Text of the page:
View Full Version : Called back to duty: Marine's training to become a trooper now in jeopardy

10-02-08, 08:56 AM
Called back to duty: Marine's training to become a trooper now in jeopardy
by Bryn Mickle | The Flint Journal
Wednesday October 01, 2008, 10:59 PM

SWARTZ CREEK, Michigan -- Nikki Rodgers is ready for her husband to have a new career.

After watching him spend four years in the Marines, Rodgers was happy when Jeffery Rodgers was accepted as one of 101 recruits to join the Michigan State Police, the only one from Genesee County.

But eight weeks into his training, the couple is looking at the possibility that those plans will be derailed by the war in Iraq.

Last Thursday, Nikki Rodgers opened her apartment door to find an overnight letter on the doorstep.

She knew immediately what it was when she saw the Department of Navy letterhead.

The Marines wanted him back.

"I started shaking and just lost it," she said.

Not only does the letter mean she may have to say good-bye to her husband for two years, there are questions about his future with the state police.

The Marines have ordered Rodgers to go to Kansas in three weeks for a day of tests to determine if he his fit to return to duty.

Under terms of the contract he signed when he joined, Rodgers agreed to four years of active duty and four years of inactive duty.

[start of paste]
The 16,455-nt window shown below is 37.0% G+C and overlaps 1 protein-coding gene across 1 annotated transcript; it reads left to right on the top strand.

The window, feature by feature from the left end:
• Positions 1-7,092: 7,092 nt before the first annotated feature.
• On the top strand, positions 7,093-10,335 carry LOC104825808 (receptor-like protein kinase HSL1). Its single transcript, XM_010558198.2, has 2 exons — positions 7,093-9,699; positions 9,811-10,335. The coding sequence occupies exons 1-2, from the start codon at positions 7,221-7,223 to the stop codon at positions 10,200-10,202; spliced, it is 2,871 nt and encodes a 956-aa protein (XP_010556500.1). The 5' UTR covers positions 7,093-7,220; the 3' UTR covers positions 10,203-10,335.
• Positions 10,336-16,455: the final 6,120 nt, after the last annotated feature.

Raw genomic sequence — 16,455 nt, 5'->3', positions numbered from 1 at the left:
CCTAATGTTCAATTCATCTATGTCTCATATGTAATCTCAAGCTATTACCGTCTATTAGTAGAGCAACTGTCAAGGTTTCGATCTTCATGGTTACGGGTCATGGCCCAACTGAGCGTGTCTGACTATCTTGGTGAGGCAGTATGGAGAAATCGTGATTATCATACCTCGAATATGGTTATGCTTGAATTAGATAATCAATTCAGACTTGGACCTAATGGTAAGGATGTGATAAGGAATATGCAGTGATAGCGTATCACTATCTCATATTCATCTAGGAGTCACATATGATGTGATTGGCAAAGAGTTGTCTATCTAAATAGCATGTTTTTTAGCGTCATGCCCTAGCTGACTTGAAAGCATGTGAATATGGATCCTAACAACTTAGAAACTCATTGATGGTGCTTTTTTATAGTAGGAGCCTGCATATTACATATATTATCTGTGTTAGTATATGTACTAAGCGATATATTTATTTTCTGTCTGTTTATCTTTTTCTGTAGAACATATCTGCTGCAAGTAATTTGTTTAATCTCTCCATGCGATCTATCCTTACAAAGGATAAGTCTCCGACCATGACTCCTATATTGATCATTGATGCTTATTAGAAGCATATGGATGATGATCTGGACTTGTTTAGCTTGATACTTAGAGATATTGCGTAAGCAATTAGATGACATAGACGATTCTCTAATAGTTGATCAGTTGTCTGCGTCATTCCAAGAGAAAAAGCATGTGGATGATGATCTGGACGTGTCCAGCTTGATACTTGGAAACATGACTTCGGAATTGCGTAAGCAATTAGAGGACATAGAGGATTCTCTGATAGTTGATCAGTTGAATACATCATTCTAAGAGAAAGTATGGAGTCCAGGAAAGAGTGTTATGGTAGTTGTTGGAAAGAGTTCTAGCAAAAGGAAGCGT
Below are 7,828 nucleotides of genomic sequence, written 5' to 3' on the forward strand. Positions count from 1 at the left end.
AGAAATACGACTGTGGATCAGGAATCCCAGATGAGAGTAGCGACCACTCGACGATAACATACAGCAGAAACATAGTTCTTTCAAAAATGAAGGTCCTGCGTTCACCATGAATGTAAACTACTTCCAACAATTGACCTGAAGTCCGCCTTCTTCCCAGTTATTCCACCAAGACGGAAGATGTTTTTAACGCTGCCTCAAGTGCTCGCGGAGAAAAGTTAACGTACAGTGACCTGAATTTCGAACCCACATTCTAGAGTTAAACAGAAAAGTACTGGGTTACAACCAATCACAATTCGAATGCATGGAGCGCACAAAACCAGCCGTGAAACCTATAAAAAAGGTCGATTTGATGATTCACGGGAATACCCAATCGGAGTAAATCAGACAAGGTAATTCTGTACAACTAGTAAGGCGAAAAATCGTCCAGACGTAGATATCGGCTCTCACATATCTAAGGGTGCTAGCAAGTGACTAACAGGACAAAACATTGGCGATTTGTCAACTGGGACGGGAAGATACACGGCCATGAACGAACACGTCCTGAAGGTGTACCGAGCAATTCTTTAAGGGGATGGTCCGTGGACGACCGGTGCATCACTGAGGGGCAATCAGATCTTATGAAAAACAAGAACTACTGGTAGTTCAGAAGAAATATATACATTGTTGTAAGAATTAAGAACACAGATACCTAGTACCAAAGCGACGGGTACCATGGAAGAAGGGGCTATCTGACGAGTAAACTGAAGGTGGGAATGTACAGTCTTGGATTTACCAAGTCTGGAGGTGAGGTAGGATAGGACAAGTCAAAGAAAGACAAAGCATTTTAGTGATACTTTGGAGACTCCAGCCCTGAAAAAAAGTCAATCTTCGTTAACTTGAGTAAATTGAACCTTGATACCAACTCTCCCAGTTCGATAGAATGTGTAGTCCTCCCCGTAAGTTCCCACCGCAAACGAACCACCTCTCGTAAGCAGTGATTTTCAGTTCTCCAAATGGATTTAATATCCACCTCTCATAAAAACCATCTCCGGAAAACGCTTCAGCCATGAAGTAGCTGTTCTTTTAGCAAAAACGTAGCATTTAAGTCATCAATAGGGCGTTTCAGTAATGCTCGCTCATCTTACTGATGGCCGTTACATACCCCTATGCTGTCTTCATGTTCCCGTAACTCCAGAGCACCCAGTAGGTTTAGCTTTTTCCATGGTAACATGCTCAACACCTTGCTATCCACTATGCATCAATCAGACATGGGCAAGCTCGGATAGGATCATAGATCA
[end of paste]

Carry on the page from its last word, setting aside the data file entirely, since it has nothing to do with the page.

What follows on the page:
But the Oct. 20 testing date could put a big crimp in his plans to become a state trooper.

The rigorous 19-week training program runs from Sunday nights until Friday nights and requires recruits to spend their days and nights at the Lansing-based academy.

Troopers who have been through it say that recruits who miss time are sent home, even if they are sick or injured.

To satisfy the military, Rodgers will likely have to be excused from training at the state police academy for at least two days -- a unique situation for the state.

"They said this hasn't happened before," said Nikki Rodgers.

If the state does allow Rodgers to take a break from training, he would likely not be called to report for military duty for another five months -- which would allow him enough time to finish trooper school.

She said the state police have written the military a letter asking them to delay the Oct. 20 testing day, but said Wednesday that she had not heard of any response.

Officials at the state police training academy could not be reached for comment.

Jeffery Rodgers is at the academy this week and could not be reached for comment.

Married for four years and with two young children, Nikki Rodgers dreads the thought of her husband going to war.

During his first stint in the Marines, the farthest Rodgers went was California where he was assigned for military police duties.

She said her husband views the situation differently because his friends are already in Iraq.

"Jeff is fine with going (to Iraq)... He'll do what he has to do," she said.

Nikki Rodgers just sees it as awful.

"I think this war is ridiculous," she said. "I wish it would end."